When the Bryce Jordan Center announced Friday that hip-hop legend Jay-Z would be coming to town in January, it was just another big moment in 2013 for the Penn State arena.
Bernie Punt, the BJC’s director of marketing, said bookings have more than doubled this fall over the same period a year ago.
A hot music scene, an upturn in the economy and word-of-mouth promotions have driven the trend, Punt said.
“We’ve never been so busy in our 18-year history,” Punt said, “and I couldn’t even begin to tell you why.”
Sign Up and Save
Get six months of free digital access to the Centre Daily Times
And it’s not just the BJC that is enjoying an upswing.
The entertainment industry is moving away from sluggish days of the national recession, said Adam Vodofsky, marketing manager with Live Nation, a major entertainment company based in California. Live Nation owns Ticketmaster, and also represents numerous venues and performers.
“It helps when so many musicians and bands are having a hot year,” Vodofsky said. “Bands are just getting out on tour at the right time, and it’s easy to push musicians around to all sorts of local venues, like the Bryce Jordan Center.”
Punt said when students return for the fall, the Bryce Jordan Center generally has three to five concerts or other live shows scheduled. This year, he said, there are 12 shows lined up.
The BJC’s fall lineup includes the likes of OneRepublic, Bassnectar, BB King, Rod Stewart and Nine Inch Nails, Jeff Dunham and Macklemore & Ryan Lewis. Also on the way in late 2013 are Trans Siberian Orchestra, Keith Urban, Trailer Park Boys and Manheim Steamroller before Jay-Z performs on Jan. 31.
“Macklemore & Ryan Lewis are coming (Nov. 7). They really appeal to the college crowd,” Vodofsky said. “They’re super hot right now, won a couple awards at the VMAs (MTV Video Music Awards), and are all over.”
Vodofsky called Nine Inch Nails a band that is “on fire” heading toward their Oct. 19 local appearance.
For the Macklemore & Ryan Lewis concert, the BJC will be set up for around 9,000 people, Punt said. The arena can seat 12,000 for some shows, he said.
“With an act like Macklemore & Ryan Lewis, they’re selling like hot cakes now that the students are back in town,” Punt said. “That’s one of our most popular shows this year, and we’re in the upper percentiles for sales for that concert.”
‘A good crowd’
Vodofsky said bookers and promoters deal with agents who work on scheduling tour dates for the artists.
“We know the BJC is a great venue and is growing in terms of popularity,” Vodofsky said. “(Promoters)’ll come to us and say, ‘I’m looking to come to the area for a couple tour dates, what can you recommend?’”
Vodofsky said Live Nation has been booking musical acts at the BJC that target college students and using its central location in the state as an advantage for attracting people from different regions.
He said when there are numerous concerts in and around Philadelphia, Live Nation will recommend the BJC or other nearby venues to boost the entertainer’s viewership.
“We don’t want another musical act to cloud another, so we’ll try to spread out the number of concerts in one area,” Vodofsky said. “And bands love college towns, because they’ll usually get a good crowd.”
Vodofsky said the BJC’s boost in shows has to do with both the busy music scene and indirect impact from Hurricane Sandy.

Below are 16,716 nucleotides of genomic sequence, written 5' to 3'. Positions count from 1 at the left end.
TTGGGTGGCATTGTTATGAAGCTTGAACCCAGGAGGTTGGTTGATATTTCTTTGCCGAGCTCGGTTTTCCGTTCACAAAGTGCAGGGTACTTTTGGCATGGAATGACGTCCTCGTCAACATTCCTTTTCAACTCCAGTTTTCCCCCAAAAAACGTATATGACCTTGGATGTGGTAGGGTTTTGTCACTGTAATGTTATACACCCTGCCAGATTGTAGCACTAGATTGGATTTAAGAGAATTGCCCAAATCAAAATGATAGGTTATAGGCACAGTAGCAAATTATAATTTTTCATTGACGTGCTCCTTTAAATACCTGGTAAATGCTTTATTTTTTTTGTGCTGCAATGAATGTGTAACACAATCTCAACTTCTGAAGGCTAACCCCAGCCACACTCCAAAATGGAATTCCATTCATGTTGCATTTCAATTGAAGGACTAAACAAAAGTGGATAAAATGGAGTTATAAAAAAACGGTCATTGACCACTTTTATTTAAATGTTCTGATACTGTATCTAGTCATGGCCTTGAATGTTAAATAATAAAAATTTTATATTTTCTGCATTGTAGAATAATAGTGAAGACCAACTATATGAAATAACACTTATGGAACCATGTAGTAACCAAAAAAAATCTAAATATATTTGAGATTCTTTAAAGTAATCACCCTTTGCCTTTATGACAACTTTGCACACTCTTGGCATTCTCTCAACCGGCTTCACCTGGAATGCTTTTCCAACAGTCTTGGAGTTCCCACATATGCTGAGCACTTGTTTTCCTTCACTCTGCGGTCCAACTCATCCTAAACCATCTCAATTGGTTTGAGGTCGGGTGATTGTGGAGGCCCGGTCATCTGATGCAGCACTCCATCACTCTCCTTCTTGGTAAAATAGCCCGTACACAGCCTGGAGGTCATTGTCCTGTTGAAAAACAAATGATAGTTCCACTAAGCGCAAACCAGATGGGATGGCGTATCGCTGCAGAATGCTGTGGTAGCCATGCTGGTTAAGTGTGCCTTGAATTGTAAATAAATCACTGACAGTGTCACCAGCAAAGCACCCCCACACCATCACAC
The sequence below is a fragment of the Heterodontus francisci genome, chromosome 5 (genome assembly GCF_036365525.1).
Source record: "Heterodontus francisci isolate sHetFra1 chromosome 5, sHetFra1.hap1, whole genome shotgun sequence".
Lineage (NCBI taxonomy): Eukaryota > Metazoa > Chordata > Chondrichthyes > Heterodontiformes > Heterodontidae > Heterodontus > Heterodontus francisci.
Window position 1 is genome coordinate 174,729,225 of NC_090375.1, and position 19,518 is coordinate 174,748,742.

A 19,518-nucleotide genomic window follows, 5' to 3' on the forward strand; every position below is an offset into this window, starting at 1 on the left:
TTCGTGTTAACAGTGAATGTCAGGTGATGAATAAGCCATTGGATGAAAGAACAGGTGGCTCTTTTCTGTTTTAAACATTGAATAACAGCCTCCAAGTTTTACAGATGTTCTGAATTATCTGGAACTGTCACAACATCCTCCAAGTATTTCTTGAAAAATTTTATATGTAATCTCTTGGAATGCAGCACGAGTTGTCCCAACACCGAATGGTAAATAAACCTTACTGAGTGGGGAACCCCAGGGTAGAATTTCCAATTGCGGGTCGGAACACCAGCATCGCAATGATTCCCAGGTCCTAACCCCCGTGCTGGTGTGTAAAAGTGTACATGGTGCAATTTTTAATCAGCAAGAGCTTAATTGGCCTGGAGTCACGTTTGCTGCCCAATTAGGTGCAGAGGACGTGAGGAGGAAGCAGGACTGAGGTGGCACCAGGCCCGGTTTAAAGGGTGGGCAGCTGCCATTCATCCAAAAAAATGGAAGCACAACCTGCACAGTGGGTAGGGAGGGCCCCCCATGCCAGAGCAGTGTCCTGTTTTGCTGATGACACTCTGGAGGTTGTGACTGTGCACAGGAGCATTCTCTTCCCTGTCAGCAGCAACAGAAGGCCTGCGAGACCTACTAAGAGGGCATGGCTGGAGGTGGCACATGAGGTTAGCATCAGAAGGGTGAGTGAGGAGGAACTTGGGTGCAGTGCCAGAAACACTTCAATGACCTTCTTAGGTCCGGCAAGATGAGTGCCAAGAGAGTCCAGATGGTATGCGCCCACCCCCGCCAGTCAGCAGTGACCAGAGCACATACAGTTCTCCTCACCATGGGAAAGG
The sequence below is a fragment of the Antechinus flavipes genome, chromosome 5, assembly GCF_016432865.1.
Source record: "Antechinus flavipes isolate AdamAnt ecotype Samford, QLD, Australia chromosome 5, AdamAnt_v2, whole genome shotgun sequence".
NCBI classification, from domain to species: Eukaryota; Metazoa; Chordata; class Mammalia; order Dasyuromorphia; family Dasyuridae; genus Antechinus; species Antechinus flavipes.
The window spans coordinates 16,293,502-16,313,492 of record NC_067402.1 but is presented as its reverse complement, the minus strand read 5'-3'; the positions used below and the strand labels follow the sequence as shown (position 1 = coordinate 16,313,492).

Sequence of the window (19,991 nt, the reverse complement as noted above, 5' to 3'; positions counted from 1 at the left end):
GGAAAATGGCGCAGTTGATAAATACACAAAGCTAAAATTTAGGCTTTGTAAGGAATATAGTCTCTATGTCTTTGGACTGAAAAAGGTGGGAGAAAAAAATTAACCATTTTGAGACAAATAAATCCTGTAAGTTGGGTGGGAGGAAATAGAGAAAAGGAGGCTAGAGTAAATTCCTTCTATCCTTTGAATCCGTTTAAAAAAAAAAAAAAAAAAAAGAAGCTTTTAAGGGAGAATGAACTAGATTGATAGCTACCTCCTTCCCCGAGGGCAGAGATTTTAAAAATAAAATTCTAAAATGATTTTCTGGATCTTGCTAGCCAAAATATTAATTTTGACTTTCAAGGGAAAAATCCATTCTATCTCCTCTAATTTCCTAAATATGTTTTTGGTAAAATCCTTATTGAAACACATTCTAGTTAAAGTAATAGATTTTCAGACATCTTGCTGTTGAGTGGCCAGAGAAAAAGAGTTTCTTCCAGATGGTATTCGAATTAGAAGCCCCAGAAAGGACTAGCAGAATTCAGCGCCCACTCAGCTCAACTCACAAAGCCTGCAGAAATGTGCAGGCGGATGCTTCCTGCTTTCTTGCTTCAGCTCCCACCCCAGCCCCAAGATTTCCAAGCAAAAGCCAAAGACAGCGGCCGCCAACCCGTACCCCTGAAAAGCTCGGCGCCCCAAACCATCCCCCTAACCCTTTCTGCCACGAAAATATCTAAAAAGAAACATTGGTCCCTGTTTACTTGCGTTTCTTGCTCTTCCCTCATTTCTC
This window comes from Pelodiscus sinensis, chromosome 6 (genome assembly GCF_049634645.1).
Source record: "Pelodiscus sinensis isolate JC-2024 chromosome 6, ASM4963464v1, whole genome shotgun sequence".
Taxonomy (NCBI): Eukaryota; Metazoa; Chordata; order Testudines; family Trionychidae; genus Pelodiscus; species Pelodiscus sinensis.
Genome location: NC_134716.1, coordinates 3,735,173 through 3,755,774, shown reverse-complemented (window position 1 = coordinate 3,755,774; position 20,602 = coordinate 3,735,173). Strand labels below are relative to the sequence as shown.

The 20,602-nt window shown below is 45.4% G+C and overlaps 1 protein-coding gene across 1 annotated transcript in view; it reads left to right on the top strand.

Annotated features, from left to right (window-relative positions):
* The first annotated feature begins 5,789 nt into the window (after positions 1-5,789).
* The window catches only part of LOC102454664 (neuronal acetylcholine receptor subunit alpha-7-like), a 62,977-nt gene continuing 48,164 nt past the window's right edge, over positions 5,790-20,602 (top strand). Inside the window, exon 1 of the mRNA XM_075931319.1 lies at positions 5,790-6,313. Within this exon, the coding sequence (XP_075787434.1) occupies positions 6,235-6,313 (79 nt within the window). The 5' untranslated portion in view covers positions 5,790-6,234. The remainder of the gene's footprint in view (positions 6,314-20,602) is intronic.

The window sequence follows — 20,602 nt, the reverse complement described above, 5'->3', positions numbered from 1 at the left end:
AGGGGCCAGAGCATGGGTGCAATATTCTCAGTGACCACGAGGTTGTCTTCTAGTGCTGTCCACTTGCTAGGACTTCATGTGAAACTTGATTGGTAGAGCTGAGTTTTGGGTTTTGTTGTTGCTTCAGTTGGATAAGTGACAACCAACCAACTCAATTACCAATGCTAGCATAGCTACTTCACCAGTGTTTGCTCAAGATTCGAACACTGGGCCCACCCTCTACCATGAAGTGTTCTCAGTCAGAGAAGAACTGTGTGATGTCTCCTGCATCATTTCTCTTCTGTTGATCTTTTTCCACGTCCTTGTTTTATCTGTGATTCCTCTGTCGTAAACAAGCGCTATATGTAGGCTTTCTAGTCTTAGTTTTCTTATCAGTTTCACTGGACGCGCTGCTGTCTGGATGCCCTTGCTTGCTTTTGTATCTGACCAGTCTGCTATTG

But Punt said last year’s hurricane both helped and hurt his venue.
“Shows were canceled because the guests were stuck in New York and were unable to get here, and a scheduling conflict prevented us from ever rescheduling,” Punt said.
Electronic music artist Pretty Lights was supposed to perform at the Jordan Center in late October but never made it.
On the other hand, Lady Gaga was scheduled for an Atlantic City stop but moved the show to the BJC because of storm damage in Atlantic City.
Lady Gaga’s tour was subsequently canceled when she suffered an injury. But the association of Lady Gaga and the BJC can make an impression in the minds of other artists and their representatives, Vodofsky said.
“All it takes is one time for a new musical act to come in, like the venue, continue to come and spread the word about it,” Vodofsky said. “It’s like that for small and large venues.”
‘Never been this busy’
Punt said most summers are slow for the BJC because outdoor concert venues get the bulk of the bookings. But by the fall, when the Penn State students swing back into town, activity is up.
Or at least used to be, before the economy tanked.
“In the summer of 2007, activity was almost dead,” Punt said. “Tours were down, and our activities were at an all-time low.”
At that point, Punt said jokingly that BJC management was trying to “bribe” promoters to help bring activity to the BJC by offering them Creamery ice cream.
“We were trying to do anything we could, but that was around the time banks collapsed and the economy took a turn for the worse,” Punt said. “Things were just going down for us.”
Steven Zellers, a labor market analyst at the Pennsylvania Department of Labor and Industry who studies Centre County, said since the economic demise around 2008, there has been a slow upswing.
“When people have jobs, people are willing to spend,” he said. “It would seem as though people aren’t necessarily putting their needs ahead of their wants, but slowly spending on things they may once have cut back on.”
Entertainment is one of those things.
“Either way, it’s good for us,” Punt said. “We’ve never been this busy.”